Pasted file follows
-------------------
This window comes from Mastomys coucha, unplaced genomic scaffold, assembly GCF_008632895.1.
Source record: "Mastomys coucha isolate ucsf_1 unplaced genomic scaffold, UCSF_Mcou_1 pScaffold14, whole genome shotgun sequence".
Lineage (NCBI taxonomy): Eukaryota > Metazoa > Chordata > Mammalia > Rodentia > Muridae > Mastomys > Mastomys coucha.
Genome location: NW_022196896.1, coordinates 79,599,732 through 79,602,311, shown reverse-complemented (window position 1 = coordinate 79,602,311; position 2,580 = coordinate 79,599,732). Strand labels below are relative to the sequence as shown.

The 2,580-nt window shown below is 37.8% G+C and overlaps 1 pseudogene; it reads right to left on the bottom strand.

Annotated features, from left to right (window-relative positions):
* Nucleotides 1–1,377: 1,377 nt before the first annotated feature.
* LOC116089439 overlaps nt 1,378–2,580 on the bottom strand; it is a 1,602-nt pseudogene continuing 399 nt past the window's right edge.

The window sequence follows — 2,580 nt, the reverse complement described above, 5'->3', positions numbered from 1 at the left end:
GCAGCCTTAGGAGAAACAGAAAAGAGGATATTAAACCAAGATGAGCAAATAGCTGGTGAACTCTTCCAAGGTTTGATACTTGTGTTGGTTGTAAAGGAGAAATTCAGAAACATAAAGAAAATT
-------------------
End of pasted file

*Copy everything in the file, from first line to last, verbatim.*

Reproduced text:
This window comes from Mastomys coucha, unplaced genomic scaffold, assembly GCF_008632895.1.
Source record: "Mastomys coucha isolate ucsf_1 unplaced genomic scaffold, UCSF_Mcou_1 pScaffold14, whole genome shotgun sequence".
Lineage (NCBI taxonomy): Eukaryota > Metazoa > Chordata > Mammalia > Rodentia > Muridae > Mastomys > Mastomys coucha.
Genome location: NW_022196896.1, coordinates 79,599,732 through 79,602,311, shown reverse-complemented (window position 1 = coordinate 79,602,311; position 2,580 = coordinate 79,599,732). Strand labels below are relative to the sequence as shown.

The 2,580-nt window shown below is 37.8% G+C and overlaps 1 pseudogene; it reads right to left on the bottom strand.

Annotated features, from left to right (window-relative positions):
* Nucleotides 1–1,377: 1,377 nt before the first annotated feature.
* LOC116089439 overlaps nt 1,378–2,580 on the bottom strand; it is a 1,602-nt pseudogene continuing 399 nt past the window's right edge.

The window sequence follows — 2,580 nt, the reverse complement described above, 5'->3', positions numbered from 1 at the left end:
GCAGCCTTAGGAGAAACAGAAAAGAGGATATTAAACCAAGATGAGCAAATAGCTGGTGAACTCTTCCAAGGTTTGATACTTGTGTTGGTTGTAAAGGAGAAATTCAGAAACATAAAGAAAATT